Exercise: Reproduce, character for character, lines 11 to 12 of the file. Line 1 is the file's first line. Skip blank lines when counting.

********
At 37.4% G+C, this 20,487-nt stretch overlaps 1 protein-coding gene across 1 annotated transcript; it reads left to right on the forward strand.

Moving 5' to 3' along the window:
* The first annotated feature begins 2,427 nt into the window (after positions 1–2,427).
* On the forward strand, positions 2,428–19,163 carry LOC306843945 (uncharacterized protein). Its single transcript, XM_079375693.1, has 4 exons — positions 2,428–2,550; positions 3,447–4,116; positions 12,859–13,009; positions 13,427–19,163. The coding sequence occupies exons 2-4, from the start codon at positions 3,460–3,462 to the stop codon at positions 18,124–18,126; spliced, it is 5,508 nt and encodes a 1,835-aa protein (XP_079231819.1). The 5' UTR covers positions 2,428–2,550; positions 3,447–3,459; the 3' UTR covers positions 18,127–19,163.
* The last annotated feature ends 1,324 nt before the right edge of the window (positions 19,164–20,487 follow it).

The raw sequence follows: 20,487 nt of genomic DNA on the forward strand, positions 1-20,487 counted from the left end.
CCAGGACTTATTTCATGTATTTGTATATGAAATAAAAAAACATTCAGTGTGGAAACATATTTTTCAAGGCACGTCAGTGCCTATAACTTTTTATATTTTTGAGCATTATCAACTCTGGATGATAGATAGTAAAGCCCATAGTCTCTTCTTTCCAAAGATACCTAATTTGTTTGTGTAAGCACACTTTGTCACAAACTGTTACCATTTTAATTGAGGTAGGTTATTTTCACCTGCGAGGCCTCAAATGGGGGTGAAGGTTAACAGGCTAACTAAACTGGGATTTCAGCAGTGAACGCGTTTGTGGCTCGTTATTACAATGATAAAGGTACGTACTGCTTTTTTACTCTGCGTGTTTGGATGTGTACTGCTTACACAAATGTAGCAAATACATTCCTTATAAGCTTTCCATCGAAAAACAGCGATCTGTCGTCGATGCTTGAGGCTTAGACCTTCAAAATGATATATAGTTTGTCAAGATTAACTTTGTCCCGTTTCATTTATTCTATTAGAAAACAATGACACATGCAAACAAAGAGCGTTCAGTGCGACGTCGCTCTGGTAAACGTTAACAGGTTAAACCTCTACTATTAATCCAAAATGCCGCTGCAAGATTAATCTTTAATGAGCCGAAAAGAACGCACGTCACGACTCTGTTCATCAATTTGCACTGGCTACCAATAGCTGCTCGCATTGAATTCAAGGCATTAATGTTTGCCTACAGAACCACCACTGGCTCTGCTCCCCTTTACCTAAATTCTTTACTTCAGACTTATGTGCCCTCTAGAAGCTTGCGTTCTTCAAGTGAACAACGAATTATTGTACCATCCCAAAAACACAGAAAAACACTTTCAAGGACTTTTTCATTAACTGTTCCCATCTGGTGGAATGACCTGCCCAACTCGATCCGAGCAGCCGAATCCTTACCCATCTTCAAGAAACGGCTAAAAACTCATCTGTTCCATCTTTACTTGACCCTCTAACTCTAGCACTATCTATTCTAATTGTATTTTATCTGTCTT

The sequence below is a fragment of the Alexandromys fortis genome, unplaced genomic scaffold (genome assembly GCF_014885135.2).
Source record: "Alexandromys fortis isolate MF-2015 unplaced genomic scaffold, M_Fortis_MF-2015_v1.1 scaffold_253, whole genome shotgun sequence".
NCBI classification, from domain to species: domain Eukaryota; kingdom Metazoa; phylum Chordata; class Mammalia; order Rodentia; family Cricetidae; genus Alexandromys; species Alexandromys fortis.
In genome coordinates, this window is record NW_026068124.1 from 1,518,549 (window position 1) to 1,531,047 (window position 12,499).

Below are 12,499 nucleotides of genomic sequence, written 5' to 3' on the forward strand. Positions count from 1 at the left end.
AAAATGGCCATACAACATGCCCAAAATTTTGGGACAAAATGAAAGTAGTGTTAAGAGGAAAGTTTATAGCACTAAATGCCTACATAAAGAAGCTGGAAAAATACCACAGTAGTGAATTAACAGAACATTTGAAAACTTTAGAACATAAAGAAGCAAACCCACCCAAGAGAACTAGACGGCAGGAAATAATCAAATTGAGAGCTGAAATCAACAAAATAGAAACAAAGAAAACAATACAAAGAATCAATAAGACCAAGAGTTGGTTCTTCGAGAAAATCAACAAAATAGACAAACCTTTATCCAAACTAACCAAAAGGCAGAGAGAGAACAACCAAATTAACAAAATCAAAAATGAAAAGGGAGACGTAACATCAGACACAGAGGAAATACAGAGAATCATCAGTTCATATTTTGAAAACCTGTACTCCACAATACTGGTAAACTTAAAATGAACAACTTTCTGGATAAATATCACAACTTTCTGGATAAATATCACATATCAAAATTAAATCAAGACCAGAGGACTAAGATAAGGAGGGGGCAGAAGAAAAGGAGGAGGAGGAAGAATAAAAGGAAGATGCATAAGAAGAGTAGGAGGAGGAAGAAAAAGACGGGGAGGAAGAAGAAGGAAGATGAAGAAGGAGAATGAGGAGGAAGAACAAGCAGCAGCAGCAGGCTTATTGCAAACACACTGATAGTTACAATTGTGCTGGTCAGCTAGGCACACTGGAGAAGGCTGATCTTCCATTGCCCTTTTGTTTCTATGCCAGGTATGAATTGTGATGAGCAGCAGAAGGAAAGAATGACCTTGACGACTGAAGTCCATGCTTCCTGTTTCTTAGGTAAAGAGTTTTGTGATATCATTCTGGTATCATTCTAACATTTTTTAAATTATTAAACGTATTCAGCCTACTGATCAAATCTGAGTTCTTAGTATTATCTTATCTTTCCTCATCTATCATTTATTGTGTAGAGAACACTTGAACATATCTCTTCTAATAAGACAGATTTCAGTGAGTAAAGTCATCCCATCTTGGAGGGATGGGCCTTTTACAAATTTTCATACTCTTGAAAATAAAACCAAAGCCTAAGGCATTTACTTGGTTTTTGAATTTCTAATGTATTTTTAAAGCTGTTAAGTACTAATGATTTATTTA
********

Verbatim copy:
In genome coordinates, this window is record NW_026068124.1 from 1,518,549 (window position 1) to 1,531,047 (window position 12,499).

Below are 12,499 nucleotides of genomic sequence, written 5' to 3' on the forward strand. Positions count from 1 at the left end.